It's been awhile since there have been any bright comets in my night sky. Last night I was able to bag my 35th comet with the 10 inch Dob: C/2017 T2 PANSTARRS.
It wasn't particularly impressive but it did fall in the same field of view as the Perseus Double Cluster (with the 40mm eyepiece). At higher magnification (15mm eyepiece) the comet showed better contrast against the sky and looked, to my eye, like a slightly diffuse comma.
At the same time I was imaging the region with the 80mm refractor. The comet didn't move much during the 40 minutes I was getting pictures. The image below is a combination of stacking on the stars and on the comet separately and blending the images in Photoshop.
One of my new year resolutions was to do some variable star observations. I've been keeping track of the fainting of Betelgeuse for the last couple of months so it made sense to start with that. I submitted an estimate made last night to the AAVSO. My data point (the little orange cross on the right) is now part of the light-curve!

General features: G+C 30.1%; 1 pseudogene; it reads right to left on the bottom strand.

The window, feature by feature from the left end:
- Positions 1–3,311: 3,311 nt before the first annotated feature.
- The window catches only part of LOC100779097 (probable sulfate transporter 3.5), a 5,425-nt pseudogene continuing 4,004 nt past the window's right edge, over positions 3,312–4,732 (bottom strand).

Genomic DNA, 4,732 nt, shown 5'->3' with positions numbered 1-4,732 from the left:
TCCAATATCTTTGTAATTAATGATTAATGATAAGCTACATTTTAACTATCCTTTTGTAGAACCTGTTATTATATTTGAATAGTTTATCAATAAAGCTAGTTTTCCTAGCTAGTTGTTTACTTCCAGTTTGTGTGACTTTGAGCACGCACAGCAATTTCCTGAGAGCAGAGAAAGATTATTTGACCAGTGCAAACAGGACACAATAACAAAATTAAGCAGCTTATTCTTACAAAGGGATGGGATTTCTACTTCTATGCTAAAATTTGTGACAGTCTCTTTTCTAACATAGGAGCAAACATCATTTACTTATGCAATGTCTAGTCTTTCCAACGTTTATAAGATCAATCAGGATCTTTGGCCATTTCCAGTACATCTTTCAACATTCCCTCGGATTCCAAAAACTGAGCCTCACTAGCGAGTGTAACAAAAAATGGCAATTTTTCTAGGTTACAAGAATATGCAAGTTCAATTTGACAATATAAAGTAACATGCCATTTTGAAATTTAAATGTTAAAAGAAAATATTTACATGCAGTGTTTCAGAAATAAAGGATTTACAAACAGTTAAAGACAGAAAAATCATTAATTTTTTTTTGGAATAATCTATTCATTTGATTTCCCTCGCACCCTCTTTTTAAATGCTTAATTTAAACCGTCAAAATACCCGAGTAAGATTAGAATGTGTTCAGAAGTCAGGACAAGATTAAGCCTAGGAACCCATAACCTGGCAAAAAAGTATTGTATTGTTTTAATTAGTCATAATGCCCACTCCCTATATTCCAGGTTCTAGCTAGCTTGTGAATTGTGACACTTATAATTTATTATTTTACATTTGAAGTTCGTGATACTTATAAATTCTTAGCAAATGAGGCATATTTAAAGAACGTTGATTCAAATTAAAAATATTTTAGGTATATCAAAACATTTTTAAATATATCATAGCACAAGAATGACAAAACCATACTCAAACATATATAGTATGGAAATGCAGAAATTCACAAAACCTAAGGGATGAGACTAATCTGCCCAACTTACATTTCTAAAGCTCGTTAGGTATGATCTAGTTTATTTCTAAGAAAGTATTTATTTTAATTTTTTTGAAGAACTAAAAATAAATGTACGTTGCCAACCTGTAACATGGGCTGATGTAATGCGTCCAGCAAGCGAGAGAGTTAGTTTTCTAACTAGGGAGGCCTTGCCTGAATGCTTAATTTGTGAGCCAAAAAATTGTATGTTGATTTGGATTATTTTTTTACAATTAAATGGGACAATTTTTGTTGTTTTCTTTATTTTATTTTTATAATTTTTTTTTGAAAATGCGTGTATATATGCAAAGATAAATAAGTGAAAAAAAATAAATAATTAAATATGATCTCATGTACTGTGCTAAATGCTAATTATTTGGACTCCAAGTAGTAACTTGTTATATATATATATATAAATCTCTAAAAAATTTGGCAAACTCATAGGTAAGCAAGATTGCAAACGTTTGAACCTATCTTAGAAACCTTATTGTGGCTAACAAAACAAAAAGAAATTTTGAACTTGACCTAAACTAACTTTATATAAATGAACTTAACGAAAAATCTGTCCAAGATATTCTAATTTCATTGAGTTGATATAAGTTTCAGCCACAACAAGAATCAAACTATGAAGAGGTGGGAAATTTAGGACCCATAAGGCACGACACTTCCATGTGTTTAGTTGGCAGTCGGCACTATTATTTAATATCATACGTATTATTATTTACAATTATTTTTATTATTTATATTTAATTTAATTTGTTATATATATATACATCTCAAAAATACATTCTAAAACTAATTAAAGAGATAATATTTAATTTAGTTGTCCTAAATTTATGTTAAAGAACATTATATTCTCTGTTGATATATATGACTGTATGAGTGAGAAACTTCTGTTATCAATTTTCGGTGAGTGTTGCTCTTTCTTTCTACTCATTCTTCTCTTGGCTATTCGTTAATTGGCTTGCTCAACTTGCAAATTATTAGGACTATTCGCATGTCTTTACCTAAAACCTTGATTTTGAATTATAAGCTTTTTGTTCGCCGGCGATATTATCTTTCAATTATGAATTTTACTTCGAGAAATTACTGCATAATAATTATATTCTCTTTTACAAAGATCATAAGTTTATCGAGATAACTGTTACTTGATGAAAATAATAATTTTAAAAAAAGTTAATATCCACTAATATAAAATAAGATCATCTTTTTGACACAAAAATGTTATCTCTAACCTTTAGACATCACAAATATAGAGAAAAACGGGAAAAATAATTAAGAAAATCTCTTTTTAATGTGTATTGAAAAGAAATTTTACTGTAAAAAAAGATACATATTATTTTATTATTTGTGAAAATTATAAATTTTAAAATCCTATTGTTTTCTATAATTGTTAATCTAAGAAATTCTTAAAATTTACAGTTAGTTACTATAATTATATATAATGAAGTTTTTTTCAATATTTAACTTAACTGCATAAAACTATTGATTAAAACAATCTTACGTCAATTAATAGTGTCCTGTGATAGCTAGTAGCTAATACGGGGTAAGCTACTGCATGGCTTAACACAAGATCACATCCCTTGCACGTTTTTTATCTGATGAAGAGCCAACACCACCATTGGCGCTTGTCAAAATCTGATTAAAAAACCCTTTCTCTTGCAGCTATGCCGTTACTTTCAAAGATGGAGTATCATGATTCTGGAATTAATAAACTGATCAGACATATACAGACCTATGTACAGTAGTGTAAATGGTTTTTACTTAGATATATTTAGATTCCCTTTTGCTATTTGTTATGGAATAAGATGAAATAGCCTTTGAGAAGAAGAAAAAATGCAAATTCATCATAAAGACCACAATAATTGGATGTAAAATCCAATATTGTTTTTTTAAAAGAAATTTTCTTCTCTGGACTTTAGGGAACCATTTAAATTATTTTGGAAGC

I had the star at magnitude +1.5. I'm looking forward to bagging some less well known and telescopic variables in the coming weeks.
The only reasonably bright comet in my sky is 2017 T2 PANSTARRS. I did a presentation at NASTRO recently and mentioned that PANSTARRS will make a close approach to the Perseus Double Cluster during late January.
Here's a finderchart for the comet showing its progress from now until early February.
During the last ten days of January the comet will pass within 1 degree (about 2 moon widths) the Double Cluster. A nice opportunity to find the comet visually or to frame it in a potentially great photo!
This isn't a spectacular comet visually. It will be around 9th magnitude so best views will be a with a telescope. It is expected to brighten to 8th magnitude by the Spring. At that point it should be detectable with good binoculars.
Further details at the links below: